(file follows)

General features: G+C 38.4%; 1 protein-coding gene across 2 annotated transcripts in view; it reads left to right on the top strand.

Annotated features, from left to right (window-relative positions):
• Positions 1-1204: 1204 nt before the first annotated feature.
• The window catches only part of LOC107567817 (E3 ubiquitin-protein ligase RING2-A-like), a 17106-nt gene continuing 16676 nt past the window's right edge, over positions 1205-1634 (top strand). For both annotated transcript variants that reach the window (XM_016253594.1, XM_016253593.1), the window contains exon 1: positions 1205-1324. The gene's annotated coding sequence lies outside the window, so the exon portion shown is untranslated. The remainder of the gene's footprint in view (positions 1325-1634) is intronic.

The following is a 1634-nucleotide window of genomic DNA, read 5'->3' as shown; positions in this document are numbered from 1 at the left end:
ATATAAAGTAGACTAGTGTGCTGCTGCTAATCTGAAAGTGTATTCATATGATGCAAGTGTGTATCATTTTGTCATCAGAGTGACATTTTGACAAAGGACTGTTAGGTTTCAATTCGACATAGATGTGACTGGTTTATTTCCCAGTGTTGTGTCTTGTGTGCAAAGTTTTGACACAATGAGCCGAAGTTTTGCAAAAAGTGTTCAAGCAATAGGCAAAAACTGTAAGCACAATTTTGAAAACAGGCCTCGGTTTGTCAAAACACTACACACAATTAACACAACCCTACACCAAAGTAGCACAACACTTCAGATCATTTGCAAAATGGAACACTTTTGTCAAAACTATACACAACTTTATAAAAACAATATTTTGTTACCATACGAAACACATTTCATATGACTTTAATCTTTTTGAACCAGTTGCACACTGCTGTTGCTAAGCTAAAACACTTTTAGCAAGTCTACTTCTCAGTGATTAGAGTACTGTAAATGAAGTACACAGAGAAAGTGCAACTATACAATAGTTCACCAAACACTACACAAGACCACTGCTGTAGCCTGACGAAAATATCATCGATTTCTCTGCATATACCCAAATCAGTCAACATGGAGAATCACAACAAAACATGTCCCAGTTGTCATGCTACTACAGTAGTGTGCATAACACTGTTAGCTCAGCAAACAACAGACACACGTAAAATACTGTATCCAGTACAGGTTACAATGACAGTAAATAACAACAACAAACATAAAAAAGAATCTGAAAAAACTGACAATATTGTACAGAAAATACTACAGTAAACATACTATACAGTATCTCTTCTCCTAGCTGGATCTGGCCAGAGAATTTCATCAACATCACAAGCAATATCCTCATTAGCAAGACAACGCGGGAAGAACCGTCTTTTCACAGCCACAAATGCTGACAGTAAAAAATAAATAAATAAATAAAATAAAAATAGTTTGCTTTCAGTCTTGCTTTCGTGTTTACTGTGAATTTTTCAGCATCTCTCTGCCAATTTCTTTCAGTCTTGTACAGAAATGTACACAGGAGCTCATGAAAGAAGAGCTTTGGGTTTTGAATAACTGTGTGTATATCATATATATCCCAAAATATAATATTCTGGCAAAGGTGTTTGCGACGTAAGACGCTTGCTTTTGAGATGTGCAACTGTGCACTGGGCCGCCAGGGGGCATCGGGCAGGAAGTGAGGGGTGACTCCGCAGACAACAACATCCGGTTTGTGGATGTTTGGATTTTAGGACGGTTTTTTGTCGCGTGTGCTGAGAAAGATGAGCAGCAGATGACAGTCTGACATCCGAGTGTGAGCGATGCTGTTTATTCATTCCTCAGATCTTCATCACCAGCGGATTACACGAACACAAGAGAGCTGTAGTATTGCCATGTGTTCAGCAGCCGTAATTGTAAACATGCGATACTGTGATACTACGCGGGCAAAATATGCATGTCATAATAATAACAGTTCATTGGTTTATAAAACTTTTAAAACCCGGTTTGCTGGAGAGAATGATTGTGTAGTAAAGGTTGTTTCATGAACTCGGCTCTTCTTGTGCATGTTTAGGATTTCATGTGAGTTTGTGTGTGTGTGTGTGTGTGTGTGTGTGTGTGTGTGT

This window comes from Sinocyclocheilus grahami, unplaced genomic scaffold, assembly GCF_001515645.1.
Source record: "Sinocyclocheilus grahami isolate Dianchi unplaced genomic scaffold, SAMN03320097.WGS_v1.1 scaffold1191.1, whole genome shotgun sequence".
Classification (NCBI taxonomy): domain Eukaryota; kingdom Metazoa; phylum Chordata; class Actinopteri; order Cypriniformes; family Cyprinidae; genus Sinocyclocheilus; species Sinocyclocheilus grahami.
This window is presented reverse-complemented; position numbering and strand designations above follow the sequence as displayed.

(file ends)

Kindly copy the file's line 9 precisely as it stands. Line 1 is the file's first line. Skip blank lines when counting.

Classification (NCBI taxonomy): domain Eukaryota; kingdom Metazoa; phylum Chordata; class Actinopteri; order Cypriniformes; family Cyprinidae; genus Sinocyclocheilus; species Sinocyclocheilus grahami.